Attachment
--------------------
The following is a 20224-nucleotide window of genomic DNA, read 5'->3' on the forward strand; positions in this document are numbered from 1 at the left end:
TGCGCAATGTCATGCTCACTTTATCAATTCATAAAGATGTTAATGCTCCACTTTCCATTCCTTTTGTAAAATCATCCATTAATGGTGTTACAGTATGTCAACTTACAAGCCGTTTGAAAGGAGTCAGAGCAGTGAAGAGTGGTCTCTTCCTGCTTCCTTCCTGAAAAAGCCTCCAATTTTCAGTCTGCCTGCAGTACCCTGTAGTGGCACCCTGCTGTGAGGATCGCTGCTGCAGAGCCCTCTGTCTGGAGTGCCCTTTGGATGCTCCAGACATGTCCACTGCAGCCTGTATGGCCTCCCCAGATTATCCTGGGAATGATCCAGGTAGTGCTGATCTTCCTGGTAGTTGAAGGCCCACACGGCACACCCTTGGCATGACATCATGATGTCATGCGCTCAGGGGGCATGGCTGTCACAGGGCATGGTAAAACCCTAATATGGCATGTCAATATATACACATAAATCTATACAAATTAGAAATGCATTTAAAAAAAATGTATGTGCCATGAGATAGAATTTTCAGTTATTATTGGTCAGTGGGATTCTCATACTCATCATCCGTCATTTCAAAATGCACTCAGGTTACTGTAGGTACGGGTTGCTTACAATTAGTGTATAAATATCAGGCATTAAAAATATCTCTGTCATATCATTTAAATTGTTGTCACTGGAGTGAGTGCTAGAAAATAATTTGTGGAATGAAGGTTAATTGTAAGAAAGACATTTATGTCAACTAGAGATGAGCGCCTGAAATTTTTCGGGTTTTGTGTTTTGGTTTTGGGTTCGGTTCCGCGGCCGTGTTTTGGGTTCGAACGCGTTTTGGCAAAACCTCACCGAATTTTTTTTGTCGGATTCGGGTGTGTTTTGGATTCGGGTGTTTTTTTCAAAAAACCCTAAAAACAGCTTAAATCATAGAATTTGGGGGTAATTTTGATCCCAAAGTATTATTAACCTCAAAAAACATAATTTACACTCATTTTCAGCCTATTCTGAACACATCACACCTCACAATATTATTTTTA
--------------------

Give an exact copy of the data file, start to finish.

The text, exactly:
The following is a 20224-nucleotide window of genomic DNA, read 5'->3' on the forward strand; positions in this document are numbered from 1 at the left end:
TGCGCAATGTCATGCTCACTTTATCAATTCATAAAGATGTTAATGCTCCACTTTCCATTCCTTTTGTAAAATCATCCATTAATGGTGTTACAGTATGTCAACTTACAAGCCGTTTGAAAGGAGTCAGAGCAGTGAAGAGTGGTCTCTTCCTGCTTCCTTCCTGAAAAAGCCTCCAATTTTCAGTCTGCCTGCAGTACCCTGTAGTGGCACCCTGCTGTGAGGATCGCTGCTGCAGAGCCCTCTGTCTGGAGTGCCCTTTGGATGCTCCAGACATGTCCACTGCAGCCTGTATGGCCTCCCCAGATTATCCTGGGAATGATCCAGGTAGTGCTGATCTTCCTGGTAGTTGAAGGCCCACACGGCACACCCTTGGCATGACATCATGATGTCATGCGCTCAGGGGGCATGGCTGTCACAGGGCATGGTAAAACCCTAATATGGCATGTCAATATATACACATAAATCTATACAAATTAGAAATGCATTTAAAAAAAATGTATGTGCCATGAGATAGAATTTTCAGTTATTATTGGTCAGTGGGATTCTCATACTCATCATCCGTCATTTCAAAATGCACTCAGGTTACTGTAGGTACGGGTTGCTTACAATTAGTGTATAAATATCAGGCATTAAAAATATCTCTGTCATATCATTTAAATTGTTGTCACTGGAGTGAGTGCTAGAAAATAATTTGTGGAATGAAGGTTAATTGTAAGAAAGACATTTATGTCAACTAGAGATGAGCGCCTGAAATTTTTCGGGTTTTGTGTTTTGGTTTTGGGTTCGGTTCCGCGGCCGTGTTTTGGGTTCGAACGCGTTTTGGCAAAACCTCACCGAATTTTTTTTGTCGGATTCGGGTGTGTTTTGGATTCGGGTGTTTTTTTCAAAAAACCCTAAAAACAGCTTAAATCATAGAATTTGGGGGTAATTTTGATCCCAAAGTATTATTAACCTCAAAAAACATAATTTACACTCATTTTCAGCCTATTCTGAACACATCACACCTCACAATATTATTTTTA